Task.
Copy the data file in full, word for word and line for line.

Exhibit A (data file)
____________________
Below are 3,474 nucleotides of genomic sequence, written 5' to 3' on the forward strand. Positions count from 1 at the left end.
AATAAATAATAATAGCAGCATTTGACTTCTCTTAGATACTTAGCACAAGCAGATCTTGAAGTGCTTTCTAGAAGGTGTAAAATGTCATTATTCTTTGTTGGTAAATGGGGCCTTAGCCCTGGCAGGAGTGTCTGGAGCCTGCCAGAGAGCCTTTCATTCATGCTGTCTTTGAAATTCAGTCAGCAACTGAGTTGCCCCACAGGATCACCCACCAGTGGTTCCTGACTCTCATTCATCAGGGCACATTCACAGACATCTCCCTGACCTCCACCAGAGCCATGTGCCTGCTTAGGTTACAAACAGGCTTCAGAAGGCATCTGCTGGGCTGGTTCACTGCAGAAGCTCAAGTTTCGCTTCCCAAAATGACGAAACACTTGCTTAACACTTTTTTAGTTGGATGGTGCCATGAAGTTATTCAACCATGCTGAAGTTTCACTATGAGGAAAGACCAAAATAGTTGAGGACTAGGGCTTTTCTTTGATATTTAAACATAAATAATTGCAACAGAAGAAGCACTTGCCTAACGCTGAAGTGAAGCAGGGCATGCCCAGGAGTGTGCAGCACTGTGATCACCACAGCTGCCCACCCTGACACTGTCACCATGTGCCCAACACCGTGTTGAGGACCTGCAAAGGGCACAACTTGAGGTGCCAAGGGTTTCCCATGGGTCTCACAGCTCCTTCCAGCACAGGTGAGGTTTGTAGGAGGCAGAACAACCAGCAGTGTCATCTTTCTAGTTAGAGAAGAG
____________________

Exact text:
Below are 3,474 nucleotides of genomic sequence, written 5' to 3' on the forward strand. Positions count from 1 at the left end.
AATAAATAATAATAGCAGCATTTGACTTCTCTTAGATACTTAGCACAAGCAGATCTTGAAGTGCTTTCTAGAAGGTGTAAAATGTCATTATTCTTTGTTGGTAAATGGGGCCTTAGCCCTGGCAGGAGTGTCTGGAGCCTGCCAGAGAGCCTTTCATTCATGCTGTCTTTGAAATTCAGTCAGCAACTGAGTTGCCCCACAGGATCACCCACCAGTGGTTCCTGACTCTCATTCATCAGGGCACATTCACAGACATCTCCCTGACCTCCACCAGAGCCATGTGCCTGCTTAGGTTACAAACAGGCTTCAGAAGGCATCTGCTGGGCTGGTTCACTGCAGAAGCTCAAGTTTCGCTTCCCAAAATGACGAAACACTTGCTTAACACTTTTTTAGTTGGATGGTGCCATGAAGTTATTCAACCATGCTGAAGTTTCACTATGAGGAAAGACCAAAATAGTTGAGGACTAGGGCTTTTCTTTGATATTTAAACATAAATAATTGCAACAGAAGAAGCACTTGCCTAACGCTGAAGTGAAGCAGGGCATGCCCAGGAGTGTGCAGCACTGTGATCACCACAGCTGCCCACCCTGACACTGTCACCATGTGCCCAACACCGTGTTGAGGACCTGCAAAGGGCACAACTTGAGGTGCCAAGGGTTTCCCATGGGTCTCACAGCTCCTTCCAGCACAGGTGAGGTTTGTAGGAGGCAGAACAACCAGCAGTGTCATCTTTCTAGTTAGAGAAGAG